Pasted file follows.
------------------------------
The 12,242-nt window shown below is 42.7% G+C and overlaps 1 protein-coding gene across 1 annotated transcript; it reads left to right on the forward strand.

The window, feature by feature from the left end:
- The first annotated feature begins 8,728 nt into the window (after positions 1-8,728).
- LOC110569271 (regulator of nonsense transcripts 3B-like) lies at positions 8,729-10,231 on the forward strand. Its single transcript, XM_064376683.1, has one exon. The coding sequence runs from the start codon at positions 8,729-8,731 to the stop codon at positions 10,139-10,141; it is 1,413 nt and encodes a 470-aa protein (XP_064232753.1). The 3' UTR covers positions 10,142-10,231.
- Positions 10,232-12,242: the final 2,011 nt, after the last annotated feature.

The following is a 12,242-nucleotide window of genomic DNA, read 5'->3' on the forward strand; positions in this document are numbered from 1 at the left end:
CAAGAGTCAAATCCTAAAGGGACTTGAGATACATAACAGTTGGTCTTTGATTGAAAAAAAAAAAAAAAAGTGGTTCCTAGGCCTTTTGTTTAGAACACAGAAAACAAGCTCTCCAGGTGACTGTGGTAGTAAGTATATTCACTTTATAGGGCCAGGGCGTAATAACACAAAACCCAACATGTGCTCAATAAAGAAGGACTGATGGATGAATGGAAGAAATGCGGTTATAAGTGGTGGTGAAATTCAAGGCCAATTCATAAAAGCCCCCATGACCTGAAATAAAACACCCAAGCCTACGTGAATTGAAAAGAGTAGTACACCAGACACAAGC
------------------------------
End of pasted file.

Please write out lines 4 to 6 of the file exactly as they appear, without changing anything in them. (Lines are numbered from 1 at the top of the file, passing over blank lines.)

- LOC110569271 (regulator of nonsense transcripts 3B-like) lies at positions 8,729-10,231 on the forward strand. Its single transcript, XM_064376683.1, has one exon. The coding sequence runs from the start codon at positions 8,729-8,731 to the stop codon at positions 10,139-10,141; it is 1,413 nt and encodes a 470-aa protein (XP_064232753.1). The 3' UTR covers positions 10,142-10,231.
- Positions 10,232-12,242: the final 2,011 nt, after the last annotated feature.

The following is a 12,242-nucleotide window of genomic DNA, read 5'->3' on the forward strand; positions in this document are numbered from 1 at the left end: